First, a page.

Wednesday, August 14, 2013

Pawn Structures and Pawn Chains: Part 5

Today we will continue with a game that demonstrates the successful execution of a plan against the pawn chain:

Timman, Jan vs Korchnoi, Viktor
Leeuwarden 1976



1. e4 e6
2. d4 d5
3. Nc3 Bb4
4. e5 c5
5. a3 Bxc3+
6. bxc3 Ne7
7. a4 Nbc6
8. Nf3 (D)



In this variation of the French Defence, White has accepted a pair of doubled pawns in exchange for a strenghtened pawn chain in the centre.

8... Qa5
9. Bd2 Bd7
10. Be2

Nowadays some analysts point out that 10. Bb5 or 10. g3 O-O-O 11. Bh3, in expectation of a later ...f6, would have been better.

10... f6
11. c4!? (D)


As quoted by GM Marović in "Understanding Pawn Play in Chess", "Perhaps White adopted this risky move on the general consideration that his bishops needed more open space. 11. Rb1 seems to me more cautious".

11... Qc7
12. cxd5 Nxd5
13. c4 Nde7
14. exf6 gxf6
15. dxc5 O-O-O
16. Bc3 e5! (D)


Although he has given up a pawn, Korchnoi has managed to destroy the pawn chain. Now, his pawns have been set free and they move forth with all their energy.

It is also worth noting that even though White has the bishop pair, their power is limited by the enemy pawn structure which restricts their space on the board. At the same time, Black has seized control of two semi-open files-- the g and d files-- upon which he can exert pressure on his opponent.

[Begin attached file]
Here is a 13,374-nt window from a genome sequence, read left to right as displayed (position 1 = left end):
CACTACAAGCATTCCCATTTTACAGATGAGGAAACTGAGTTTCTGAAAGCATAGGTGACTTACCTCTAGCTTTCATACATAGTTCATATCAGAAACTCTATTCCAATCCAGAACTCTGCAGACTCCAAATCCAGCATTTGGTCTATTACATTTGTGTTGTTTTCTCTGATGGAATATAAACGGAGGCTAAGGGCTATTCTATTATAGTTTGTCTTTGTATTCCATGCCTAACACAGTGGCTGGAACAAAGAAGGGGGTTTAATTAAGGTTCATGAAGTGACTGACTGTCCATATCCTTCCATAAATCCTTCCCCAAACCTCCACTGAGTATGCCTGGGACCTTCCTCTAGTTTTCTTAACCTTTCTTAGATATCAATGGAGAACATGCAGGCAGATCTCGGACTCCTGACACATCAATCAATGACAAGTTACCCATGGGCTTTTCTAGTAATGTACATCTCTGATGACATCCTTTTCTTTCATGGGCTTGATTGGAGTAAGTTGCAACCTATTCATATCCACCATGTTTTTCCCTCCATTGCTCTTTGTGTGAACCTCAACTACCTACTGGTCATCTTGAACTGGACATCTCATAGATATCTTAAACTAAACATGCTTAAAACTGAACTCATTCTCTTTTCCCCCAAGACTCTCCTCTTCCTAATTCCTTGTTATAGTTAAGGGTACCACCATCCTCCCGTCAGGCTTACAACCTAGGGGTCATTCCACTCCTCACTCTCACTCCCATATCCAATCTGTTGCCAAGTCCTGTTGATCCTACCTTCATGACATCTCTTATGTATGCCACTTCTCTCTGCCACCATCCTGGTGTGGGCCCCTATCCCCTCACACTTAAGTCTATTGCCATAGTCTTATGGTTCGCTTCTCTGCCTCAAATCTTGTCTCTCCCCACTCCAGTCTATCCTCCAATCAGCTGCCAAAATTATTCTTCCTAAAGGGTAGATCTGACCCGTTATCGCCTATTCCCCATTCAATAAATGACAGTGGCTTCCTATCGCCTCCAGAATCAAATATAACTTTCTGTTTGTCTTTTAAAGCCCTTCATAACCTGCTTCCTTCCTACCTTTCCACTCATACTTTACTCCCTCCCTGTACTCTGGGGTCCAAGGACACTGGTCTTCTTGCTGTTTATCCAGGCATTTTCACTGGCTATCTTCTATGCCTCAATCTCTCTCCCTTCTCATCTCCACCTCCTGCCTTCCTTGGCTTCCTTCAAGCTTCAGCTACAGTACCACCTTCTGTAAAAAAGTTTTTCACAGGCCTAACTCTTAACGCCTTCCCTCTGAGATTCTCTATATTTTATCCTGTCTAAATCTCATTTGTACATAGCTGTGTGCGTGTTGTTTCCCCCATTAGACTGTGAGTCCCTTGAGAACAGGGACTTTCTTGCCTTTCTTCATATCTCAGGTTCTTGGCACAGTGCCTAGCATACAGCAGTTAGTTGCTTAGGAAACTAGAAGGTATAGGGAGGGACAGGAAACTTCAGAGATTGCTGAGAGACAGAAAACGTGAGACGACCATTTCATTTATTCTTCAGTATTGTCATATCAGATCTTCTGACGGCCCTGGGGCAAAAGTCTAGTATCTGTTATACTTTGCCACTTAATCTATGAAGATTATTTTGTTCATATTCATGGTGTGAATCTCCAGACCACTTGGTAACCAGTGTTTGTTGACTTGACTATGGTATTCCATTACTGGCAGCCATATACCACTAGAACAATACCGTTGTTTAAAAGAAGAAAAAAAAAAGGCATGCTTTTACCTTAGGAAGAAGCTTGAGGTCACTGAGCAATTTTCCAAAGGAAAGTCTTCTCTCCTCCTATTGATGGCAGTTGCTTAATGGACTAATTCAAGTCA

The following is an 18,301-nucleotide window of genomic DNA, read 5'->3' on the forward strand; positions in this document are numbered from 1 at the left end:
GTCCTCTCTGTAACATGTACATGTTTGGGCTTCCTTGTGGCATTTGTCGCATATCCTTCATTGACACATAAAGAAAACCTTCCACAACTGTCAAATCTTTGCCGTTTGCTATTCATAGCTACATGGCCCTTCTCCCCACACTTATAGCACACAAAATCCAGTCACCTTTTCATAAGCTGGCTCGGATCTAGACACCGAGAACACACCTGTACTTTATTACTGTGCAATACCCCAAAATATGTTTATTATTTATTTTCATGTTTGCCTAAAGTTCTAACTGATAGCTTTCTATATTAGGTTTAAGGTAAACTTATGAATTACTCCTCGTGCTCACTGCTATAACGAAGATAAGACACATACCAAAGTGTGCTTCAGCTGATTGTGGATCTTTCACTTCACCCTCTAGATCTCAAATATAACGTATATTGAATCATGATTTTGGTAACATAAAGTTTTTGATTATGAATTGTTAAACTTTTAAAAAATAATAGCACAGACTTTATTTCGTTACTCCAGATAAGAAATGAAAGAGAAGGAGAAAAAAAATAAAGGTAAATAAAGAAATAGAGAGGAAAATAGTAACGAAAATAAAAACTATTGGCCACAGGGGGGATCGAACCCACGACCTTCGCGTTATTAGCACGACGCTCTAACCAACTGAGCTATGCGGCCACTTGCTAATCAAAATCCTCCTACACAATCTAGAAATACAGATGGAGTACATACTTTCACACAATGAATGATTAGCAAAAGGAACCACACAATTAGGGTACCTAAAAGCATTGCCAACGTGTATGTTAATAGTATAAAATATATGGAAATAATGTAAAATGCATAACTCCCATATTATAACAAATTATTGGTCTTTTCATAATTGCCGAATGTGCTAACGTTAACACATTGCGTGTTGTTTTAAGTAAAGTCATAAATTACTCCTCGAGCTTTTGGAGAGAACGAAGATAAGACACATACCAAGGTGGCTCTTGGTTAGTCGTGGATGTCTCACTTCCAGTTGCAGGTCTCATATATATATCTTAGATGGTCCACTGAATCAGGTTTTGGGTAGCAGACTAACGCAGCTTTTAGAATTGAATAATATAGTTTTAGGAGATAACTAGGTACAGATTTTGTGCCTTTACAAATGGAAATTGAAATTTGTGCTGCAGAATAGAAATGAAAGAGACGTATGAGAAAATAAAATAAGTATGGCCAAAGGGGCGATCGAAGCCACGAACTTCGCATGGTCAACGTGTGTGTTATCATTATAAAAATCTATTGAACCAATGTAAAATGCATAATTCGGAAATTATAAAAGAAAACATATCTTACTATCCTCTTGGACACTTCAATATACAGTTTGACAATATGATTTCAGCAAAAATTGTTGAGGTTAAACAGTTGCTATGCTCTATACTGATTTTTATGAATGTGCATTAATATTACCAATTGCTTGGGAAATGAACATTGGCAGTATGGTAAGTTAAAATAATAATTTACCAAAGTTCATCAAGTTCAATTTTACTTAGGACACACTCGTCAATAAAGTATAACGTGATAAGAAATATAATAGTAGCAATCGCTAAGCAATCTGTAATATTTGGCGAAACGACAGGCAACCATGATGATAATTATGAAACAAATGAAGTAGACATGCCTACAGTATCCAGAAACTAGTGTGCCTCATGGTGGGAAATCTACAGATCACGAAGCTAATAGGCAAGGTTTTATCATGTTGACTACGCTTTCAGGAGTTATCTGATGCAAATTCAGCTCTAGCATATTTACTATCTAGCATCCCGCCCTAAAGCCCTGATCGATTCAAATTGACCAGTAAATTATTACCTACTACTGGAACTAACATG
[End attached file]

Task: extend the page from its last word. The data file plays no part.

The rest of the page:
17. Qd6 Nf5
18. Qxc7+ Kxc7

18. Qxf6 Rhf8 gives Black a strong initiative.

19. O-O Nfd4
20. Nxd4 Nxd4
21. Bd1

Timman's best chance. Although passive, the d1 bishop limits the movement of the knight.

21... Kc6
22. Bxd4? exd4 (D)


Although White had exchanged off his bishop for Black's more powerful knight, he pays the price in the form of Black's well protected passed pawn. A stronger alternative would have been 22. f4 Kxc5 23. fxe5 fxe5 24. Re1!

23. Bf3+ Kxc5
24. Bxb7 Bf5

Black is still a pawn down, but his passed pawn offers excellent compensation

25. Bf3 Rhe8
26. Ra2 Rb8
27. Rd2 Rb1
28. g4 Ree1
29. Rxe1 Rxe1+
30. Kg2 Be4
31. Bxe4 Rxe4
32. Kf3 Re5
33. h4 Kxc4
34. Rc2+ Kb3
35. Rc7 d3
36. Rxh7 Rd5

With the far advanced passed pawn supported by its own rook, Korchnoi has no difficulties in securing the point.

37. Rb7+ Kc2
38. Rc7+ Kb1
39. Rb7+ Ka1
40. Rb5 Rd8 (D)
0-1


...

So far, we have seen games where the pawn chain was replaced with blockading pieces, or crumbled under strong pressure. But very often, the centre can become closed, in which play will be transferred to the wings. We will examine this in our next and final game.

Links:
Part 1: http://nushsblackknights.blogspot.com/2013/07/pawn-structures-and-pawn-chains-part-1.html
Part 2: http://nushsblackknights.blogspot.com/2013/07/pawn-structures-and-pawn-chains-part-2.html
Part 3: http://nushsblackknights.blogspot.com/2013/08/pawn-structures-and-pawn-chains-part-3.html
Part 4: http://nushsblackknights.blogspot.com/2013/08/pawn-structures-and-pawn-chains-part-4.html

Sources:
"Understanding Pawn Play in Chess" by Dražen Marović

No comments:

Post a Comment